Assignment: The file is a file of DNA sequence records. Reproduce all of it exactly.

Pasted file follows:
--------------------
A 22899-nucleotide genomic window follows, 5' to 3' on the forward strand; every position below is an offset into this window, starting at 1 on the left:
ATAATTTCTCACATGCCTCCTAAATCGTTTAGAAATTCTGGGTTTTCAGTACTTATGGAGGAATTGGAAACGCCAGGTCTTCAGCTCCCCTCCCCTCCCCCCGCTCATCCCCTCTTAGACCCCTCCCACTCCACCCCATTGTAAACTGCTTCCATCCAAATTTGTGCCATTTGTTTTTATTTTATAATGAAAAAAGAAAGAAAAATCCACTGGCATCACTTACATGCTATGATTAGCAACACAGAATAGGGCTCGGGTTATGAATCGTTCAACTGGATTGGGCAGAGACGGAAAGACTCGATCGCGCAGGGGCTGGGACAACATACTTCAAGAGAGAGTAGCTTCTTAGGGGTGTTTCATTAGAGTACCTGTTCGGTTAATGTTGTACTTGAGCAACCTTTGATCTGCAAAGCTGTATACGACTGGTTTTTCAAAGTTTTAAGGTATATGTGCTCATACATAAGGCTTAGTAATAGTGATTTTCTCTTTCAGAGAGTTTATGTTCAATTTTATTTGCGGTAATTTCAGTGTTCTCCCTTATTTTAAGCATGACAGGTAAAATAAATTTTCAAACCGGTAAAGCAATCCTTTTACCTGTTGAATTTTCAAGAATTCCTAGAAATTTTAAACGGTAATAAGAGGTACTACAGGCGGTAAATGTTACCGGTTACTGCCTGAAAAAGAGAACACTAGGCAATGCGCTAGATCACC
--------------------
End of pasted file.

A 22899-nucleotide genomic window follows, 5' to 3' on the forward strand; every position below is an offset into this window, starting at 1 on the left:
ATAATTTCTCACATGCCTCCTAAATCGTTTAGAAATTCTGGGTTTTCAGTACTTATGGAGGAATTGGAAACGCCAGGTCTTCAGCTCCCCTCCCCTCCCCCCGCTCATCCCCTCTTAGACCCCTCCCACTCCACCCCATTGTAAACTGCTTCCATCCAAATTTGTGCCATTTGTTTTTATTTTATAATGAAAAAAGAAAGAAAAATCCACTGGCATCACTTACATGCTATGATTAGCAACACAGAATAGGGCTCGGGTTATGAATCGTTCAACTGGATTGGGCAGAGACGGAAAGACTCGATCGCGCAGGGGCTGGGACAACATACTTCAAGAGAGAGTAGCTTCTTAGGGGTGTTTCATTAGAGTACCTGTTCGGTTAATGTTGTACTTGAGCAACCTTTGATCTGCAAAGCTGTATACGACTGGTTTTTCAAAGTTTTAAGGTATATGTGCTCATACATAAGGCTTAGTAATAGTGATTTTCTCTTTCAGAGAGTTTATGTTCAATTTTATTTGCGGTAATTTCAGTGTTCTCCCTTATTTTAAGCATGACAGGTAAAATAAATTTTCAAACCGGTAAAGCAATCCTTTTACCTGTTGAATTTTCAAGAATTCCTAGAAATTTTAAACGGTAATAAGAGGTACTACAGGCGGTAAATGTTACCGGTTACTGCCTGAAAAAGAGAACACTAGGCAATGCGCTAGATCACC